[*Nothing to do means: cleaning house, taking a shower, going to mass, planning and cooking dinner, writing, preparing and filing my taxes, typing up interfaith meeting notes, writing and sending Cursillo reports, and half a dozen other things that are still on my to-do list, but hey who doens’t have 48 hours to spend aimlessly. I also signed up for a free vision journal workshop at a food co-op.]

Aimlessly doesn’t accurately describe the weekend, but I think you get the drift of the lack of impulse control I sometimes have.

Before I share the few items I did, I want to share the link to the charity that we supported with our registration fees: World Central Kitchen for their current humanitarian work in Ukraine. Their leader is Chef Jose Andres who leads with his heart and encourages giving especially where getting hungry people their necessary nourishment. If you have the mean, please give generously. They are on the ground in the world’s poorest and dangerous places, bringing hope with their meals.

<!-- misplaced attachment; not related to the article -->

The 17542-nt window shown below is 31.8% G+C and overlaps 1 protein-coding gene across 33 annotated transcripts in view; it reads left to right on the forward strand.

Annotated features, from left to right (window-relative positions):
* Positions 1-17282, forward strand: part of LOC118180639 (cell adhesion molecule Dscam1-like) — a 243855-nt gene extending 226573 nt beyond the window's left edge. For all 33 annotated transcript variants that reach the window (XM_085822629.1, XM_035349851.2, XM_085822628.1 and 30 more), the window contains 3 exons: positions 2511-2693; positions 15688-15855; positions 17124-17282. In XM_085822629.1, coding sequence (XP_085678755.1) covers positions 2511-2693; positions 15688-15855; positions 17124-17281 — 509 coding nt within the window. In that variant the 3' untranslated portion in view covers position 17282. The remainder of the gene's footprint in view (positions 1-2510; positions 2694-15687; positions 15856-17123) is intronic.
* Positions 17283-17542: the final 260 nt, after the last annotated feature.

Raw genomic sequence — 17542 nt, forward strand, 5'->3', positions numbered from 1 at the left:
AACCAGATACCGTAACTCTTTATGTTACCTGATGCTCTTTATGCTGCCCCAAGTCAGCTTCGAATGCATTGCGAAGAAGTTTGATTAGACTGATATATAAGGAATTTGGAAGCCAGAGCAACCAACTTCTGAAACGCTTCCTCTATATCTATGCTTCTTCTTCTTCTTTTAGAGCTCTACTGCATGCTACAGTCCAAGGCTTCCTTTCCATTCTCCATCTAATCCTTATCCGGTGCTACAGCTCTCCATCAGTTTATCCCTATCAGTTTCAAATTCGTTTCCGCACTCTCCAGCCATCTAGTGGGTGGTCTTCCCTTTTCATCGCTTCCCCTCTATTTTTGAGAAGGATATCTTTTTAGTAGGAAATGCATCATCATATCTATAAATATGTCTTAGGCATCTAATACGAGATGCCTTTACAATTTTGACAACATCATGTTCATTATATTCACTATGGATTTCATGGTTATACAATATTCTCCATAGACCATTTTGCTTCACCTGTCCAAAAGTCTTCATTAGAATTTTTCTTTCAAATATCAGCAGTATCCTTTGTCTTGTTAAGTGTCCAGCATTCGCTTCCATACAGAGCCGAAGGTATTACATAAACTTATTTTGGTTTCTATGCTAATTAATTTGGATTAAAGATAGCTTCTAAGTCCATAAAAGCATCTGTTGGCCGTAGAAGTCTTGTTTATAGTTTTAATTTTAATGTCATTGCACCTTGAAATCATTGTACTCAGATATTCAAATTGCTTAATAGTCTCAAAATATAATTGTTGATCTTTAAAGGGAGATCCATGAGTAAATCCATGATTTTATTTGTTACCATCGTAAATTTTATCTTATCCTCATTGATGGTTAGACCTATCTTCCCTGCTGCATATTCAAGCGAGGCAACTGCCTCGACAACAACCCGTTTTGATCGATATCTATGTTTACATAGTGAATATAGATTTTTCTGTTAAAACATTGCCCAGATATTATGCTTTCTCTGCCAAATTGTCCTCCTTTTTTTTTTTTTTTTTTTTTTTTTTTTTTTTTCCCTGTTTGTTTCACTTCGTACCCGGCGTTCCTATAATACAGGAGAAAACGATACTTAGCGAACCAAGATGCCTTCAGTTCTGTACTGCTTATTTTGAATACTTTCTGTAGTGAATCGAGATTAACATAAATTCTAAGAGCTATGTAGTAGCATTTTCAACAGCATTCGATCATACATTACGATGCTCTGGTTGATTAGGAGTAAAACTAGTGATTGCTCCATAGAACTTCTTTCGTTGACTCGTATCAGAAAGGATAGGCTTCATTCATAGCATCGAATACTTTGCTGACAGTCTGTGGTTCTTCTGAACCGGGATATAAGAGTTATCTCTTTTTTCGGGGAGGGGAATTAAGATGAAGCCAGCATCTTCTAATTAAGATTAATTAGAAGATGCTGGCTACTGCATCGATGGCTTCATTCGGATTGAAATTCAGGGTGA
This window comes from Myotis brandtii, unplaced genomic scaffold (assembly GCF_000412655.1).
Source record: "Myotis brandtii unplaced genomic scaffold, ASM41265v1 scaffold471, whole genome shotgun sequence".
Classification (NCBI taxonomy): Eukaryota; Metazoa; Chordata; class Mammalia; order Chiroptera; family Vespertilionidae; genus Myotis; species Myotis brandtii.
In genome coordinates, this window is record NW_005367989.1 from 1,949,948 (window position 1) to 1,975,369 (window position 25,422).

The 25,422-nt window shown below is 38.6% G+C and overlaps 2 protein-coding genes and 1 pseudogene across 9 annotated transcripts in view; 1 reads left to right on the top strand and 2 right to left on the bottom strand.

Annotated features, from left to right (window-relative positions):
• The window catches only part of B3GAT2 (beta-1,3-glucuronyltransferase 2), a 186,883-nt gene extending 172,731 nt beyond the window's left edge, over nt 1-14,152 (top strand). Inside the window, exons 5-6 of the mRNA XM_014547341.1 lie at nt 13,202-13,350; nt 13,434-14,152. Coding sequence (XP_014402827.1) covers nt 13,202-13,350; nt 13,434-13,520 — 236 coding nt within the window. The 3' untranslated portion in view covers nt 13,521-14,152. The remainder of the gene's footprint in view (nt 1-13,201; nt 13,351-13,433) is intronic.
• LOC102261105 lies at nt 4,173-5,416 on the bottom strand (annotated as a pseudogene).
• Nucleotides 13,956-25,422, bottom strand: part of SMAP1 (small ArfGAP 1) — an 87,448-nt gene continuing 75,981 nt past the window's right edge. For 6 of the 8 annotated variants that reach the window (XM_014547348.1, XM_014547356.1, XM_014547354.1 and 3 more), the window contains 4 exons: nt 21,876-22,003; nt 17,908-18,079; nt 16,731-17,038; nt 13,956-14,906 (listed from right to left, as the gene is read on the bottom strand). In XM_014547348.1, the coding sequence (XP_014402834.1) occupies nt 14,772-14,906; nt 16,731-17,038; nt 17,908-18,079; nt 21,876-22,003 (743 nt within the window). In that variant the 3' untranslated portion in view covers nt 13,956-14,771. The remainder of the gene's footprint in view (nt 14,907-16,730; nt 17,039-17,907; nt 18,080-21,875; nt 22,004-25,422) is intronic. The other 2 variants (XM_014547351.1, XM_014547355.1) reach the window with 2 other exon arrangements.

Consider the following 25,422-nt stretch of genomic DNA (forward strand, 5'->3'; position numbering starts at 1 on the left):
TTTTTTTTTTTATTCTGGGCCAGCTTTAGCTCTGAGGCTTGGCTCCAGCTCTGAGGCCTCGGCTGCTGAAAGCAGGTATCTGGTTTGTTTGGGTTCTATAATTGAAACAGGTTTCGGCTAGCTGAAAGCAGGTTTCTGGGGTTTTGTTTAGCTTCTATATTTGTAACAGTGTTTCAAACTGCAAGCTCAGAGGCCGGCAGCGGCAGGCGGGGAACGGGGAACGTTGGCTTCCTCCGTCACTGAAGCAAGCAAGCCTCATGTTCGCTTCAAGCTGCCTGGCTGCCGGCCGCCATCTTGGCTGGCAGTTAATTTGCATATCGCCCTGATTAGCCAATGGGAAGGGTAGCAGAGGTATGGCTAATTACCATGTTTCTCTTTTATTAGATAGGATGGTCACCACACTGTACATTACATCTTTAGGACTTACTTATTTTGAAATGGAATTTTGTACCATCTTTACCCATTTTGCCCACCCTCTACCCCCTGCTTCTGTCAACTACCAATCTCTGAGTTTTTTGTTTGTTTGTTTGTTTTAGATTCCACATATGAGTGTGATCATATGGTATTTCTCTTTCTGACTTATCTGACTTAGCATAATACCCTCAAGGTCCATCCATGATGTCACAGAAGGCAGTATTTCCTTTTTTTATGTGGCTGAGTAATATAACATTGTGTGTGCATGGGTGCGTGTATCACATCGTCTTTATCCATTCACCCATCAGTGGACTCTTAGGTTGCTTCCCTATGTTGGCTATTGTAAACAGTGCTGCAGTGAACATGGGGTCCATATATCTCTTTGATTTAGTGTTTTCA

World Central Kitchen

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Through the Labyrinth: Lent, Week 2

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Last week was kind of extraordinary. I am making great effort to attend Mass on Sundays on Facebook regularly, religiously if you will. There is a routine of the mass structure at our parish, and I’m sure it parallels many parishes: Music, Announcements, Prayer for the Deceased, Stand, Processional, Mass begins.